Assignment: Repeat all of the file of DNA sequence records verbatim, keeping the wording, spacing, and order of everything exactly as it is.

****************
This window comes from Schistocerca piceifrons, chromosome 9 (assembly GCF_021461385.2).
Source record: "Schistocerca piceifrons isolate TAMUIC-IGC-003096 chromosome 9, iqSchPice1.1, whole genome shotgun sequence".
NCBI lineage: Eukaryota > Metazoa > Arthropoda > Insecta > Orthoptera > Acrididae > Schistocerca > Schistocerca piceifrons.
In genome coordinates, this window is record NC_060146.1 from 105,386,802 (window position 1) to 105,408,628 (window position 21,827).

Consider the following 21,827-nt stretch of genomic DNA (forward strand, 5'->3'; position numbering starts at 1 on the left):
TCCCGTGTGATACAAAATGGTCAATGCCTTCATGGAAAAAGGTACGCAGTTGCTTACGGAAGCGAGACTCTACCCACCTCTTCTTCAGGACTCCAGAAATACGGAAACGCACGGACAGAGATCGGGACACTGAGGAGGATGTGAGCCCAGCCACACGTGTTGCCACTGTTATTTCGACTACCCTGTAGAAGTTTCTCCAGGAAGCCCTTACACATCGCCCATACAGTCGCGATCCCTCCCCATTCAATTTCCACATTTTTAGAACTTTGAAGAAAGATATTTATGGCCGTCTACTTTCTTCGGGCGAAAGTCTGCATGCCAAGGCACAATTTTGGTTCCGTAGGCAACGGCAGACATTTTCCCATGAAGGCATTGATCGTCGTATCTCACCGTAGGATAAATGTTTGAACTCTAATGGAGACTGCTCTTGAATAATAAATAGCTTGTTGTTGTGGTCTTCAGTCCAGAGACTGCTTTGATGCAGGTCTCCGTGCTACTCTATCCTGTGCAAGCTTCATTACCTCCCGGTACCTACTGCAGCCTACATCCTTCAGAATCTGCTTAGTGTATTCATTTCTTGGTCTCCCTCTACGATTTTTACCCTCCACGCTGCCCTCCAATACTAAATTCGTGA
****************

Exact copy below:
This window comes from Schistocerca piceifrons, chromosome 9 (assembly GCF_021461385.2).
Source record: "Schistocerca piceifrons isolate TAMUIC-IGC-003096 chromosome 9, iqSchPice1.1, whole genome shotgun sequence".
NCBI lineage: Eukaryota > Metazoa > Arthropoda > Insecta > Orthoptera > Acrididae > Schistocerca > Schistocerca piceifrons.
In genome coordinates, this window is record NC_060146.1 from 105,386,802 (window position 1) to 105,408,628 (window position 21,827).

Consider the following 21,827-nt stretch of genomic DNA (forward strand, 5'->3'; position numbering starts at 1 on the left):
TCCCGTGTGATACAAAATGGTCAATGCCTTCATGGAAAAAGGTACGCAGTTGCTTACGGAAGCGAGACTCTACCCACCTCTTCTTCAGGACTCCAGAAATACGGAAACGCACGGACAGAGATCGGGACACTGAGGAGGATGTGAGCCCAGCCACACGTGTTGCCACTGTTATTTCGACTACCCTGTAGAAGTTTCTCCAGGAAGCCCTTACACATCGCCCATACAGTCGCGATCCCTCCCCATTCAATTTCCACATTTTTAGAACTTTGAAGAAAGATATTTATGGCCGTCTACTTTCTTCGGGCGAAAGTCTGCATGCCAAGGCACAATTTTGGTTCCGTAGGCAACGGCAGACATTTTCCCATGAAGGCATTGATCGTCGTATCTCACCGTAGGATAAATGTTTGAACTCTAATGGAGACTGCTCTTGAATAATAAATAGCTTGTTGTTGTGGTCTTCAGTCCAGAGACTGCTTTGATGCAGGTCTCCGTGCTACTCTATCCTGTGCAAGCTTCATTACCTCCCGGTACCTACTGCAGCCTACATCCTTCAGAATCTGCTTAGTGTATTCATTTCTTGGTCTCCCTCTACGATTTTTACCCTCCACGCTGCCCTCCAATACTAAATTCGTGA